A tribute to Dr Maya Angelou

Kilonshele my people…….

I woke up this morning, and my first thought after thanking my maker was “the world is the still f**ked”. I can’t turn on the TV or open a newspaper without seeing some depressing news was with ISIS, Boko Haram, potential terror on the streets of London, Ebola….the list goes on and on. If all that wasn’t bad enough, I don’t get paid till the end of the month and my colleague who I was working on today’s original post with informed me that he wouldn’t be able to submit his portion before the deadline.

Not one to be defeated, I have decided to dedicate this week’s post to the Great  Maya Angleou. You may be thinking this is the oddest introduction to a tribute, you would be correct. Tributes have been paid to this wonderful human being by Bill Clinton, President Obama and Oprah Winfrey. This tribute comes from a man who did not know value the influence this unique individual had on his life till he read about her passing earlier this year. My body went numb without me fully knowing why. I have read two of her books, I Know Why Cage Birds Sing and Gather Together in My Name. I have explained to many that she was one of the greatest influences when it came to writing my first book, Memoirs of a Young African. It wasn’t until her passing that I realised that she inspired me to write my own book. I believe that I have always had the writing ability in me but it was because of her that I became a writer without even realising it. I admired her writing style, prose and wit, she put words to paper like an Eagle takes to the air. I am not ashamed to say that I emulated her writing style initially until I developed my own style. People have often asked me if I took creative writing at University and they are surprised when I say no.  I would like to take this opportunity to say thank you to Doctor Maya Angelou. One of the greatest things I took from her as a fellow writer as courage… courage in the sense of pouring my heart out on paper. There are a few stories that would not have made it into the MOAYA if I had not reflected on the courage it took for her to  share  her trials and tribulations with the world through her writing. I value her courage even more now  because there is one story I was not courageous enough to put in the book, something I regret every time somebody complements me on the book.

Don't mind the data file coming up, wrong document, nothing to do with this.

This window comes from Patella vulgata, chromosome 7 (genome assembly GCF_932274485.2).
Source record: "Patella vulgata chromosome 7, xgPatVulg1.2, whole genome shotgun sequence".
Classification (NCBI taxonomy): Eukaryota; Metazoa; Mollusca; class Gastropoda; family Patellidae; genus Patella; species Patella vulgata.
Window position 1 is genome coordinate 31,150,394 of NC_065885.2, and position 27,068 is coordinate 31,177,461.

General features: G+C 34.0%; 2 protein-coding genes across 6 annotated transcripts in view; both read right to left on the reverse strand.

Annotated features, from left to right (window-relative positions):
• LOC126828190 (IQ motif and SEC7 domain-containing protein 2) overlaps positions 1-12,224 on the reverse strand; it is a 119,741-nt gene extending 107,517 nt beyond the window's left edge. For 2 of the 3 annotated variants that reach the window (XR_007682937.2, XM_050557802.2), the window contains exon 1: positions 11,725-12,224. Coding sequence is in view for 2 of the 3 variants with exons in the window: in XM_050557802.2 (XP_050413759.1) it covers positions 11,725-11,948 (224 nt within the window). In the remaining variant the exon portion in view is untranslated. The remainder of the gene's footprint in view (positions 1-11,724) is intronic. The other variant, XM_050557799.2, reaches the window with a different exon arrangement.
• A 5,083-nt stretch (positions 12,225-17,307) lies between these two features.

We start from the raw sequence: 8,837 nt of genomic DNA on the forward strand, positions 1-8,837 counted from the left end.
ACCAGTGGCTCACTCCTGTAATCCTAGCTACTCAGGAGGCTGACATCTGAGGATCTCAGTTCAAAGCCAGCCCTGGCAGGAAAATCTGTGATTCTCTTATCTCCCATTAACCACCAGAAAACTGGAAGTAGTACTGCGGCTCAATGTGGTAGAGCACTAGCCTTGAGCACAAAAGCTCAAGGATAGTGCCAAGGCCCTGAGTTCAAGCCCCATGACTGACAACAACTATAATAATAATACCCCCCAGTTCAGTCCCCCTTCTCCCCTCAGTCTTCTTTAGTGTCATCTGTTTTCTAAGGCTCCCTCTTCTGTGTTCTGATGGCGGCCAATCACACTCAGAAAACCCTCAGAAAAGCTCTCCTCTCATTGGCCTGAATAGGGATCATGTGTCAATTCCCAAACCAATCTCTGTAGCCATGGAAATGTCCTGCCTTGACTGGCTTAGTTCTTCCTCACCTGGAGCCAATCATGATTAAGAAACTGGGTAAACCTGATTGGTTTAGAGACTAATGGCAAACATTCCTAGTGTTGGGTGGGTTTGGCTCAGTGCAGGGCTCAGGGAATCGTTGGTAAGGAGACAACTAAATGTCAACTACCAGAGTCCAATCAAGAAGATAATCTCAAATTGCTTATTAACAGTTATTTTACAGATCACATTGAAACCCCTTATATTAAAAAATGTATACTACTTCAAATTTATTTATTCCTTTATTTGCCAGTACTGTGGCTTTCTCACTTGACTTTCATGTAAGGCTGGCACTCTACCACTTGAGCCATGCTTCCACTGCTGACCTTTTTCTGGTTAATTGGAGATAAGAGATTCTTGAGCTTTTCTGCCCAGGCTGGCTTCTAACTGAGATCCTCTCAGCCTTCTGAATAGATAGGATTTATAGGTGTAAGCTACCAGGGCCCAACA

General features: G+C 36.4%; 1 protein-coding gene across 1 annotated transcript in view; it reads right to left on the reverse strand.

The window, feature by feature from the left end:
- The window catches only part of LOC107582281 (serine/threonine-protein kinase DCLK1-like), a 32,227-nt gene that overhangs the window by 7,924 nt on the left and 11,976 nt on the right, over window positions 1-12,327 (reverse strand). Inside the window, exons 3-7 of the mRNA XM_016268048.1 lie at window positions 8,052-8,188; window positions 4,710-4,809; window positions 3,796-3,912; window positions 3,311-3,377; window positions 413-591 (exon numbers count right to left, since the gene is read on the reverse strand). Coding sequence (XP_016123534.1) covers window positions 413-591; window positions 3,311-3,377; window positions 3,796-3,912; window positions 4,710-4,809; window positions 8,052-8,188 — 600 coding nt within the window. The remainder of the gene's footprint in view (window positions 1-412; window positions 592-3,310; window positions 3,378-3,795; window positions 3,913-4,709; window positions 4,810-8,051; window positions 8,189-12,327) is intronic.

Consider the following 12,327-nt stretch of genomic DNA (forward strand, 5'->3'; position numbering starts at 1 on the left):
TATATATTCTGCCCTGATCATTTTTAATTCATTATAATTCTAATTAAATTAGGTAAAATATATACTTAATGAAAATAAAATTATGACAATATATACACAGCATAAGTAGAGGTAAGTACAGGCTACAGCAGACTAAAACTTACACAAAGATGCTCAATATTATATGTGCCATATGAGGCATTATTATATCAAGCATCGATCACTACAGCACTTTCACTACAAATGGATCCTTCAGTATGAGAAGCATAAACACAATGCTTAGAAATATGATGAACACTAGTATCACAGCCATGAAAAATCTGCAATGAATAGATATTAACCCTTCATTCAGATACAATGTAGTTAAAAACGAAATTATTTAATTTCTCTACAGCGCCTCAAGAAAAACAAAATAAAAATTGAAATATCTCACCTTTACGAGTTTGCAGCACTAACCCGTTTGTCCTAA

Upon her passing, I realised that I loved and admired Dr Angelou and the reason her passing hit me so hard was that I had always nurtured the hope of one day meeting her even for a few seconds. Through her words, I had learnt the meaning of courage and humility. I once heard her say “courage is the most important virtue a person could have, without courage one cannot practice any other virtue consistently”. Through her I have also realised that humility is probably one of the greatest virtues one can attain, humility is a virtue one should always strive to attain throughout one’s life. In my opinion, if one believes that he or she has achieved humility, one is in danger of falling into a state of arrogance – that’s just my interpretation.  Humility supresses the ego, without the ego there will be no desire for power, there will be no appetite for war, no greed, no envy and so on and so forth.

Another reason I have dedicating the post to Dr Angelou is that she brought to my attention one of the greatest quotes I have ever heard “Homo sum, humani nihil a me alienum puto” (I am human being, I consider nothing that is human alien to me) by Terrence. This quote has had a profound effect on my life and I implore you all to reflect on this.  I say to all who believe that their faith, status, wealth, class, race or education make them better than anybody else, please remember this quote. It will make the world a better place. I believe I have tried to apply these two virtues over the course of my day. Despite all the troubles in the world, I have the courage to hope and pray for a better tomorrow. I am humbled by the fact that there are millions out there who will not get paid at the end of the month and others won’t get paid enough to sufficiently feed their family. I am grateful.

I believe that Maya Angelou epitomised what it means to be courageous and  humble.  She  brought a smile to a million faces and inspired millions more. She may be gone, but through her words, her legacy will live on. She showed me the power of words and I aim to continue her legacy through my own writing

RIP Dr Maya Angelou.

Till next time

KKB Out

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